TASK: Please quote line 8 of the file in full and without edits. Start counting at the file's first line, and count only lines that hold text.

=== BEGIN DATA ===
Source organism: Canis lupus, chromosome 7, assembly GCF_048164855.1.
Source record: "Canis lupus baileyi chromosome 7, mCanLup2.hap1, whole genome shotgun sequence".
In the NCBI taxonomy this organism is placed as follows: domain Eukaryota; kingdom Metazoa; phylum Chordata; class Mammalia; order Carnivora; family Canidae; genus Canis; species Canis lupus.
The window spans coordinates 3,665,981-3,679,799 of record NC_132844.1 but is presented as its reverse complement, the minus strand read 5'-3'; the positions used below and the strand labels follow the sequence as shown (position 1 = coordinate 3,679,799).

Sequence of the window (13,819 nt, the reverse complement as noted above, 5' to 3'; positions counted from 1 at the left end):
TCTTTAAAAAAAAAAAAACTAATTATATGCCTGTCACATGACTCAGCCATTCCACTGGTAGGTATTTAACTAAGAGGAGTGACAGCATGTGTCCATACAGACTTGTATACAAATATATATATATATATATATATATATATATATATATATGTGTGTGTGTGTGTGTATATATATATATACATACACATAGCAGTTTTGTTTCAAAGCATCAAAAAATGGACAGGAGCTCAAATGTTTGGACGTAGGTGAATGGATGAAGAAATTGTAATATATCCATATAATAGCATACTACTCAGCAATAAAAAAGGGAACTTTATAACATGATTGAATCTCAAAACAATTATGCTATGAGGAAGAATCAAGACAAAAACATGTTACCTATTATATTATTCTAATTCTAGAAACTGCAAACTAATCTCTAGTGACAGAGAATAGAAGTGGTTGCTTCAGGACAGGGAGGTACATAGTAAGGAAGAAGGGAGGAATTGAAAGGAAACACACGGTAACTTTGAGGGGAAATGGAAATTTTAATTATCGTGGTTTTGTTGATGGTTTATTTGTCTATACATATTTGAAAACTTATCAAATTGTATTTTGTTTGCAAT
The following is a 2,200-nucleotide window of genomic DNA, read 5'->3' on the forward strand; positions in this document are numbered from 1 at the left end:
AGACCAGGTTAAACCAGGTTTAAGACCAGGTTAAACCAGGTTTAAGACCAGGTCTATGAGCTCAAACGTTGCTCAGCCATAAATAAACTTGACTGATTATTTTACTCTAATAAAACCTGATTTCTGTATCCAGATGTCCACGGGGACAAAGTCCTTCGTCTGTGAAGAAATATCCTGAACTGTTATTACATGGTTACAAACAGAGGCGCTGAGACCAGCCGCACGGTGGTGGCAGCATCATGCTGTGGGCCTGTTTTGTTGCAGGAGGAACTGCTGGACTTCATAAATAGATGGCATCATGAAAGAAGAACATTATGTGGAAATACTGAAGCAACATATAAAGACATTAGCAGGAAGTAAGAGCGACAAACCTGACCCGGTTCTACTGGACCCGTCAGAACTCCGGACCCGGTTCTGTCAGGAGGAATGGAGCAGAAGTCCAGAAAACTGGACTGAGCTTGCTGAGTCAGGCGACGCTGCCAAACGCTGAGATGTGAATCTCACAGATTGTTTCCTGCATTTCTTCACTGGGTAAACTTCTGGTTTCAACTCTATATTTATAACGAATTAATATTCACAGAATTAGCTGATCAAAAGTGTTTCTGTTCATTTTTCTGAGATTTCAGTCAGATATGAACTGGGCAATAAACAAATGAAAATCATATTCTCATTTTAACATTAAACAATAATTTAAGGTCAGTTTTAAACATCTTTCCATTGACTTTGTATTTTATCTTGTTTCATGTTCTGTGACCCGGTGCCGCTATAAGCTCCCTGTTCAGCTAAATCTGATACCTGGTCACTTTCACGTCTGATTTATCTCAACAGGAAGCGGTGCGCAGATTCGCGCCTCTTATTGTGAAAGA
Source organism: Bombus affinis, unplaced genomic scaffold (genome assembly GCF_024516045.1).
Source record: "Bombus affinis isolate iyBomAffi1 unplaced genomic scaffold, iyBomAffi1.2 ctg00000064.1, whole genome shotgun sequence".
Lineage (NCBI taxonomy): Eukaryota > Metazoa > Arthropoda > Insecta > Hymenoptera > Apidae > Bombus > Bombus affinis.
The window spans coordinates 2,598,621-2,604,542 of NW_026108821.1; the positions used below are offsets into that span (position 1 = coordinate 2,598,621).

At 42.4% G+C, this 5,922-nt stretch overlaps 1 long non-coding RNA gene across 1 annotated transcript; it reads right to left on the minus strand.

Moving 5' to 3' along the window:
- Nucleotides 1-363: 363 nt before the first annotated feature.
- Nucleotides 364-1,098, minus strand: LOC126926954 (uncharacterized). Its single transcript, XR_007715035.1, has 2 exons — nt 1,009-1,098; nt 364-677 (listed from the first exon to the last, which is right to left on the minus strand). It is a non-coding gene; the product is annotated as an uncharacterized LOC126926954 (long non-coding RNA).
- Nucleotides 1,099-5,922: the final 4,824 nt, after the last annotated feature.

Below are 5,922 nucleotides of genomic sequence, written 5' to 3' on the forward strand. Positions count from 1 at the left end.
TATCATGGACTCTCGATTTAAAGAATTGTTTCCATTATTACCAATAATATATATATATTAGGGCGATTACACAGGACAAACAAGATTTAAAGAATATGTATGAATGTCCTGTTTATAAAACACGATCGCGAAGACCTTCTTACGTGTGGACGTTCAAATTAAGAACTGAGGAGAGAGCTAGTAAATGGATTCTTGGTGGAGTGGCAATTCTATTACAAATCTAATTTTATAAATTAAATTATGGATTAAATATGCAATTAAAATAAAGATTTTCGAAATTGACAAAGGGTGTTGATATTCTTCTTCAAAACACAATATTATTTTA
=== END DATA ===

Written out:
AGACCAGGTTAAACCAGGTTTAAGACCAGGTTAAACCAGGTTTAAGACCAGGTCTATGAGCTCAAACGTTGCTCAGCCATAAATAAACTTGACTGATTATTTTACTCTAATAAAACCTGATTTCTGTATCCAGATGTCCACGGGGACAAAGTCCTTCGTCTGTGAAGAAATATCCTGAACTGTTATTACATGGTTACAAACAGAGGCGCTGAGACCAGCCGCACGGTGGTGGCAGCATCATGCTGTGGGCCTGTTTTGTTGCAGGAGGAACTGCTGGACTTCATAAATAGATGGCATCATGAAAGAAGAACATTATGTGGAAATACTGAAGCAACATATAAAGACATTAGCAGGAAGTAAGAGCGACAAACCTGACCCGGTTCTACTGGACCCGTCAGAACTCCGGACCCGGTTCTGTCAGGAGGAATGGAGCAGAAGTCCAGAAAACTGGACTGAGCTTGCTGAGTCAGGCGACGCTGCCAAACGCTGAGATGTGAATCTCACAGATTGTTTCCTGCATTTCTTCACTGGGTAAACTTCTGGTTTCAACTCTATATTTATAACGAATTAATATTCACAGAATTAGCTGATCAAAAGTGTTTCTGTTCATTTTTCTGAGATTTCAGTCAGATATGAACTGGGCAATAAACAAATGAAAATCATATTCTCATTTTAACATTAAACAATAATTTAAGGTCAGTTTTAAACATCTTTCCATTGACTTTGTATTTTATCTTGTTTCATGTTCTGTGACCCGGTGCCGCTATAAGCTCCCTGTTCAGCTAAATCTGATACCTGGTCACTTTCACGTCTGATTTATCTCAACAGGAAGCGGTGCGCAGATTCGCGCCTCTTATTGTGAAAGA